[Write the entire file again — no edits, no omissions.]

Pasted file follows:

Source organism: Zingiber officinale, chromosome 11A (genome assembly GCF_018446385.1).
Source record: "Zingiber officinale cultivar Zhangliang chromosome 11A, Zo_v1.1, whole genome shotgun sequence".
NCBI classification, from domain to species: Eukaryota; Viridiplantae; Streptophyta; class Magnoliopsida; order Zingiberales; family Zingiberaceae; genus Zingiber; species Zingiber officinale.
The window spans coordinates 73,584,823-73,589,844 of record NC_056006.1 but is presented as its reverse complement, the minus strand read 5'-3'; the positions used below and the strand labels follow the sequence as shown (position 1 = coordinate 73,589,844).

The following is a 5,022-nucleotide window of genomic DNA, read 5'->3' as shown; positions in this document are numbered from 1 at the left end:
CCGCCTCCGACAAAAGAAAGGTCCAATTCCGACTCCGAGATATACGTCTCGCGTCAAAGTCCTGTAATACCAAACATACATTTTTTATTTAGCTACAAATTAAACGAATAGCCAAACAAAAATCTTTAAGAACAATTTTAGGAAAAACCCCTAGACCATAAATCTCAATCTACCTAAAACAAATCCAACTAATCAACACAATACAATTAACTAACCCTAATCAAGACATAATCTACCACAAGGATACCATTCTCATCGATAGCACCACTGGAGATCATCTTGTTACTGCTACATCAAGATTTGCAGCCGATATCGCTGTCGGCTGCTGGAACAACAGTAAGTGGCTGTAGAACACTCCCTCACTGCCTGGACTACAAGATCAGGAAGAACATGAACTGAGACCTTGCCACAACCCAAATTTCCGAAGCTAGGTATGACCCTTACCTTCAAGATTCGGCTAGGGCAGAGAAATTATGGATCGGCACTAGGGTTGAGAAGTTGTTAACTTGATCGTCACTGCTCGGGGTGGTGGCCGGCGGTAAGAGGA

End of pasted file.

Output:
Source organism: Zingiber officinale, chromosome 11A (genome assembly GCF_018446385.1).
Source record: "Zingiber officinale cultivar Zhangliang chromosome 11A, Zo_v1.1, whole genome shotgun sequence".
NCBI classification, from domain to species: Eukaryota; Viridiplantae; Streptophyta; class Magnoliopsida; order Zingiberales; family Zingiberaceae; genus Zingiber; species Zingiber officinale.
The window spans coordinates 73,584,823-73,589,844 of record NC_056006.1 but is presented as its reverse complement, the minus strand read 5'-3'; the positions used below and the strand labels follow the sequence as shown (position 1 = coordinate 73,589,844).

The following is a 5,022-nucleotide window of genomic DNA, read 5'->3' as shown; positions in this document are numbered from 1 at the left end:
CCGCCTCCGACAAAAGAAAGGTCCAATTCCGACTCCGAGATATACGTCTCGCGTCAAAGTCCTGTAATACCAAACATACATTTTTTATTTAGCTACAAATTAAACGAATAGCCAAACAAAAATCTTTAAGAACAATTTTAGGAAAAACCCCTAGACCATAAATCTCAATCTACCTAAAACAAATCCAACTAATCAACACAATACAATTAACTAACCCTAATCAAGACATAATCTACCACAAGGATACCATTCTCATCGATAGCACCACTGGAGATCATCTTGTTACTGCTACATCAAGATTTGCAGCCGATATCGCTGTCGGCTGCTGGAACAACAGTAAGTGGCTGTAGAACACTCCCTCACTGCCTGGACTACAAGATCAGGAAGAACATGAACTGAGACCTTGCCACAACCCAAATTTCCGAAGCTAGGTATGACCCTTACCTTCAAGATTCGGCTAGGGCAGAGAAATTATGGATCGGCACTAGGGTTGAGAAGTTGTTAACTTGATCGTCACTGCTCGGGGTGGTGGCCGGCGGTAAGAGGA